Why should uniformed officers not have a statutorily defined right to detain in the event of a crime while loss prevention associates who aren't even required to be licensed, and most arent, do?

                            Associate this imbalance in regulation with bail enforcement privileges. It's just not right. Don't get me wrong, I'm not saying they shouldn't be restricted or governed. But at least in the State of Florida, they virtually have no authority as it is. I just feel federal level definition of permitted actions would help restore some integrity to the field of bail enforcement and uniform it country wide, and I believe the industry is in great need of revision, at least in most states.

                            Ask yourself why DOGG never comes to Florida to apprehend suspects. Because our laws suck for bail agents. Thats why.

                            Originally posted by aka Bull
                            No, your impression is incorrect, I am a security officer in a hospital.

                            I don't love to argue, but when you make such broad statements I will weigh in with an opinion or thought.

                            I am curious as to how my argument in itself is invalid? Care to answer the points I brought out and explain why they are invalid arguments?

                            I am not opposed to bail agents. I am opposed to unfettered restrictions by anyone on the rights of others. I also feel you are proposing that bonds agencies are in the business for reasons other than making a profit. Several people I know are bondsman and I know what they'd tell me.

                            I could care less if a suspect has his door kicked in, he waived his rights. But from the "tone" of your post it seems to me that you are arguing for a wide lattitude to bail enforcement agents. Are you by chance a bail enforcement agent or bondsman?

                            If that is incorrect, my apologies.

                            Comment


                            • #29
                              Originally posted by dhcp
                              I see you love to argue and invalidate points even if your argument in itself is invalid. Are you a police officer? You sure sound like one. I get the impression you're opposed to security personnel, bail enforcement agents, and anyone who holds any kind of "enforcement job" that is not associated with a government.. if law enforcement was capable of dealing with all the criminal problems of the world, the need for bail enforcement and security officers wouldnt exist.. but the reality is, it can not.
                              Never said law enforcement was capable of dealing with all the criminal problems of the world. In fact, if you read other posts I've made at times I have difinitively stated that the police can not protect you - they are a reactive force for themost part - regardless of how much they'd wish to be otherwise.


                              and by the way...



                              very poor example..

                              a) you're harbouring a wanted fugitive from justice.. with or without knowledge is another story.. and no matter how states choose to title the offense, most have it criminally defined. simply put, don't associate with suspected criminals who refuse to comply with standard protocol of the criminal justice system.. thats not the bail bondsman problem.. they didnt create any liability for you, your "friend" did.
                              Did you miss the part about "unbeknown to you...."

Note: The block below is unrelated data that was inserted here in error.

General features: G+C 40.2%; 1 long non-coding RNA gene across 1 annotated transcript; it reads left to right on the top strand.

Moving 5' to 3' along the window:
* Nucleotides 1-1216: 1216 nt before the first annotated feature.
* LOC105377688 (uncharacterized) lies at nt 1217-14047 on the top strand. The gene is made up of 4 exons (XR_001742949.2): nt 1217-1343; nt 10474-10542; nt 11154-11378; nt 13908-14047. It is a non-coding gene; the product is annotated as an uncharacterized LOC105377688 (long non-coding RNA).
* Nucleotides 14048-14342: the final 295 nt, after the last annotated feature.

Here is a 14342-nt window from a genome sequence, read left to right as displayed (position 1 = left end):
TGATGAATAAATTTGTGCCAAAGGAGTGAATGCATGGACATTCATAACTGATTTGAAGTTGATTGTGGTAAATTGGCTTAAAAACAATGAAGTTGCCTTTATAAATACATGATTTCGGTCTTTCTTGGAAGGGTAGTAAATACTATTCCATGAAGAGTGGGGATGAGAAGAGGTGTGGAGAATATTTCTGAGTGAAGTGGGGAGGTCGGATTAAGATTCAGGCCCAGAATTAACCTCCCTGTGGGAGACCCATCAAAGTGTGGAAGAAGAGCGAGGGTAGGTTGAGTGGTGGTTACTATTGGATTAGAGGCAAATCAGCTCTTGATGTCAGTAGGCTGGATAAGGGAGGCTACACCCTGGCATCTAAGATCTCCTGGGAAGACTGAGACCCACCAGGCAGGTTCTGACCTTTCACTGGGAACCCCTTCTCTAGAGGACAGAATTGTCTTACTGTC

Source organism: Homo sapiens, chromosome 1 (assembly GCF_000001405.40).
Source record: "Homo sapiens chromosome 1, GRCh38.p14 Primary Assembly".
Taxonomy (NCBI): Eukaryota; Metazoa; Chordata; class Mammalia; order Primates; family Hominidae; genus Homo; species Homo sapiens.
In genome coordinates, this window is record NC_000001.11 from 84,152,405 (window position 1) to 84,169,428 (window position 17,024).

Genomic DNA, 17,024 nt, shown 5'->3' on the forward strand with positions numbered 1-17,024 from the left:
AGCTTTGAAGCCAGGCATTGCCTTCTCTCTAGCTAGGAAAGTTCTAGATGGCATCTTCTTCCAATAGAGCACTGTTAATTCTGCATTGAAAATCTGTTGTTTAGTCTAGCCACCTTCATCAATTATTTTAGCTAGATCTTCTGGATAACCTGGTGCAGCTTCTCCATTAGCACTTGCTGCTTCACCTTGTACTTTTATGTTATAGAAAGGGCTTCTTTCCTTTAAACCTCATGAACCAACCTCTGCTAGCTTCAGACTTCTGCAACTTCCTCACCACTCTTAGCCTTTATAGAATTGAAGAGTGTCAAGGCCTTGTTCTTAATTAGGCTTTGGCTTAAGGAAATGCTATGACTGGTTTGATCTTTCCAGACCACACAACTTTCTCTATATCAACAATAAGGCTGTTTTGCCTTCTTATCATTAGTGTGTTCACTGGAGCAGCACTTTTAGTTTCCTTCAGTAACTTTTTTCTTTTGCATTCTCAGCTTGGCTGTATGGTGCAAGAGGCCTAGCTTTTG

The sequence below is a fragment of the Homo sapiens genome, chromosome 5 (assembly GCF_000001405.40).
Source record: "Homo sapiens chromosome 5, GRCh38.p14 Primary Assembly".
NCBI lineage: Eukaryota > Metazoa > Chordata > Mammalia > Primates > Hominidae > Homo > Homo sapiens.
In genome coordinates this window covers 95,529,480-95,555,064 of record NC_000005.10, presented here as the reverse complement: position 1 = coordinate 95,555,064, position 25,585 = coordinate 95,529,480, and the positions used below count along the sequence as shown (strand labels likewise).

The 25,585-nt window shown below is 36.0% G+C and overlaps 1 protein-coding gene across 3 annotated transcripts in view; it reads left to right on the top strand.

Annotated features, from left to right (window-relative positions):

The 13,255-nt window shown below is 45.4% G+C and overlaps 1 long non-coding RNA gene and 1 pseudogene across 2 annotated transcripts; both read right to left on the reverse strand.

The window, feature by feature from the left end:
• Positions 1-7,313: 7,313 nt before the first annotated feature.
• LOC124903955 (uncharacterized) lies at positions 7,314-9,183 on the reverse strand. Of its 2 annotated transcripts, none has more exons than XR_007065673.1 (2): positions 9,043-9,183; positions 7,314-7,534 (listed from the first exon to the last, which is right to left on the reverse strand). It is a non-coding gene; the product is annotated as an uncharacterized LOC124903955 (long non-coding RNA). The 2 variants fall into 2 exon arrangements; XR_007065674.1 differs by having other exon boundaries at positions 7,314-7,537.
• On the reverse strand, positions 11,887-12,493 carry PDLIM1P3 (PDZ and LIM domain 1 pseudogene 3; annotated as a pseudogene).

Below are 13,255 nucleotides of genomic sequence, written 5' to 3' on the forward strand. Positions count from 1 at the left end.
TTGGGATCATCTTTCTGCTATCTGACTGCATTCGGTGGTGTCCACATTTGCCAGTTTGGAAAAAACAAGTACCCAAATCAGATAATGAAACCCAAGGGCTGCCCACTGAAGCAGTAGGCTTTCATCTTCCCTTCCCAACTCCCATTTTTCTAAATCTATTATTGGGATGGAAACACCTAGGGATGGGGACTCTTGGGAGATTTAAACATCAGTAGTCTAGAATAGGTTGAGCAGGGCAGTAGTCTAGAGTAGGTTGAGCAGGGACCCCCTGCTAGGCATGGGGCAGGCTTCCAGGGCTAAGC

b) in my example, perhaps I didnt make this as clear as I should have, but if you spot the fugitive entering the residence listed on the bond or power of attorney, or entering a residence listed or not listed which they are the known owners or tenant of, bail enforcement should have absolute full authority to enter that dwelling.
                              I agree that they should have the right to enter the individuals residence, but ONLY the individuals residence as given to the bonding agency. Tell me why it is so difficult to wait for the wanted individual to exit and be taken outside if he/she IS NOT in their listed residence?
                              "It is the mark of an educated mind to be able to entertain a thought without accepting it." -Aristotle

                              Comment


                              • #30
                                Originally posted by aka Bull
                                Did you miss the part about "unbeknown to you...."
                                did you miss the part about "known or unknown"? either way, why should it be the bail agents problem. you may not know the individual jumped bail, but if you're his or her "friend", chances are you know they've been arrested and charged with some type of criminal violation.. like I said, don't associate with law violators.



                                Originally posted by aka Bull
                                I agree that they should have the right to enter the individuals residence, but ONLY the individuals residence as given to the bonding agency. Tell me why it is so difficult to wait for the wanted individual to exit and be taken outside if he/she IS NOT in their listed residence?
                                umm.. if they know you're waiting for them, do you think they're going to leave until you do? and since you are so opposed to bail agents entering dwellings, what happens if that individual runs back inside before you can get him and slams the door in your face? you stand there chalking one up on the board for old fugee and return to your vehicle to setup another "stakeout"?

                                come on get real.

                                Comment

                                Leaderboard

                                Collapse
                                Working...
                                X